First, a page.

Yu Suzuki’s Shenmue can’t seem to catch a break; like most franchises that began on the Dreamcast, the series has a small but dedicated fan base, but it’s never quite been able to catch-on with enough gamers to justify the first two game’s apparently astronomical development costs. The series was given a second chance via Shenmue World, but even as a casual social game, it seems that Shenmue once again couldn’t draw in enough of an audience to support it’s continued existence.While the cell-phone based social game was never the real Shenmue sequel that fans have been hoping for ever since Shenmue II’s cliffhanger ending, Shenmue World was an attempt by Yu Suzuki and developers Sunsoft to renew interest in the series. If Shenmue World was successful, it could’ve possibly been enough to convince Sega that there was still money to be made with the Shenmue name. Obviously, things haven’t panned out in the game’s favor, and it’s once again seeming more and more likely that we’ll never see a proper conclusion to Ryo Hazuki’s adventure.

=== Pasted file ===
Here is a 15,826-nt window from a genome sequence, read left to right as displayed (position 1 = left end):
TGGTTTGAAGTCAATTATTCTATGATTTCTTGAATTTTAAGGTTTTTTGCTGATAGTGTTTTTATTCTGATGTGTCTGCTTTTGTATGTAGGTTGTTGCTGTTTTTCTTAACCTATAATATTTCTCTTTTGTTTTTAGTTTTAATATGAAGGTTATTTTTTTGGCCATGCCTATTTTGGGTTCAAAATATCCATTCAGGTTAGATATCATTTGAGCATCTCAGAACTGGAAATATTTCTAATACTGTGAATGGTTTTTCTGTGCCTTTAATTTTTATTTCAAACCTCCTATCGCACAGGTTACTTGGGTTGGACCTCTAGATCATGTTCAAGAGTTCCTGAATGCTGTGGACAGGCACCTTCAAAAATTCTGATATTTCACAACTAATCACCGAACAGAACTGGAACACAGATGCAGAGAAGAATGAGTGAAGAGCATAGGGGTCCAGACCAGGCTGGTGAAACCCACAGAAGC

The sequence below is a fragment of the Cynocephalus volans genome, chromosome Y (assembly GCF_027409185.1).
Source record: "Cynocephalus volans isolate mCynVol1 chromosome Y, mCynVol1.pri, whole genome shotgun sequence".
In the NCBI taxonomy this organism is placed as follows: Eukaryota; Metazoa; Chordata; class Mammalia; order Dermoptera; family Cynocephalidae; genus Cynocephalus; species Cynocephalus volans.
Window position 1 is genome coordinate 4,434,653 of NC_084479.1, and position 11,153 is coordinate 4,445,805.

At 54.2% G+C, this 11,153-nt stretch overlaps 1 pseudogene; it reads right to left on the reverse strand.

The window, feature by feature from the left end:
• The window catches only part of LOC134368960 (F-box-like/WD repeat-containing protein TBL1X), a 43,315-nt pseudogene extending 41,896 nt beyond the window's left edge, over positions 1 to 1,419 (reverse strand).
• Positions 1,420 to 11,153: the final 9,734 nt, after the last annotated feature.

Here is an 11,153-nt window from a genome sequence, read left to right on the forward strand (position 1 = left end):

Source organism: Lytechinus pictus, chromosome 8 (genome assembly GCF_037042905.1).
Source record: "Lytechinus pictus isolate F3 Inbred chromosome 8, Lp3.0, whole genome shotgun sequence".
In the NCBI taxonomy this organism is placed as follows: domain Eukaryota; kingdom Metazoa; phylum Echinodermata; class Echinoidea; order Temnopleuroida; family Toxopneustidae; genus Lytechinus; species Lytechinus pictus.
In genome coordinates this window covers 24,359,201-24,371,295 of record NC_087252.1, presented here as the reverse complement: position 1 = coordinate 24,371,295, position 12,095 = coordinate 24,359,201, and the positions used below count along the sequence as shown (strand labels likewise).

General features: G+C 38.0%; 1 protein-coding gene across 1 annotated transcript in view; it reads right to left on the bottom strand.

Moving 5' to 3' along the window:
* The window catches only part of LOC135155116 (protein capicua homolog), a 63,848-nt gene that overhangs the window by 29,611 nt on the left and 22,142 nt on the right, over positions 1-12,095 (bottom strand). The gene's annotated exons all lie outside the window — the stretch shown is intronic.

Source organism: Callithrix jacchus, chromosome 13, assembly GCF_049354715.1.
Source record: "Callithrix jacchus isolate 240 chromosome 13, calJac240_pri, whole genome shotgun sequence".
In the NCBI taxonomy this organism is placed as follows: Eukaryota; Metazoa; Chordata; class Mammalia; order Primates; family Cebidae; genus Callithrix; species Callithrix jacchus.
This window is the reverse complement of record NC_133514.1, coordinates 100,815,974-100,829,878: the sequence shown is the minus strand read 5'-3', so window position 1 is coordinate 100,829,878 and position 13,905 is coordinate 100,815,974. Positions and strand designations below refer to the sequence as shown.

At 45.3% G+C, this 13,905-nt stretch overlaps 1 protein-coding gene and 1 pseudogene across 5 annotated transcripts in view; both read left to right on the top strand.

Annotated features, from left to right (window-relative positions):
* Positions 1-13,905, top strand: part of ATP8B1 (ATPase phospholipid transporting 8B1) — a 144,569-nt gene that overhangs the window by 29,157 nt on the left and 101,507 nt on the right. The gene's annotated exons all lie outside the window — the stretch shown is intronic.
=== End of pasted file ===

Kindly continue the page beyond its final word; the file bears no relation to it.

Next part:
The news of Shenmue World’s abrupt shuttering is the latest in a long line of disappointments for fans of the series (including myself,) but it’s understandable why Sega isn’t in any hurry to revive the franchise: the original game was reportedly one of the most expensive games ever developed, and sold rather poorly. The series’ appeal is also intrinsically tied into it’s rich (though poorly translated) story, and creating a sequel that requires narrative familiarity with a niche game that’s a decade old really isn’t the way to draw in new audiences. Sad as I am to say it, I think the only way fans will get to play as Ryo Hazuki again is through his cameo in Sonic and Sega All Stars Racing.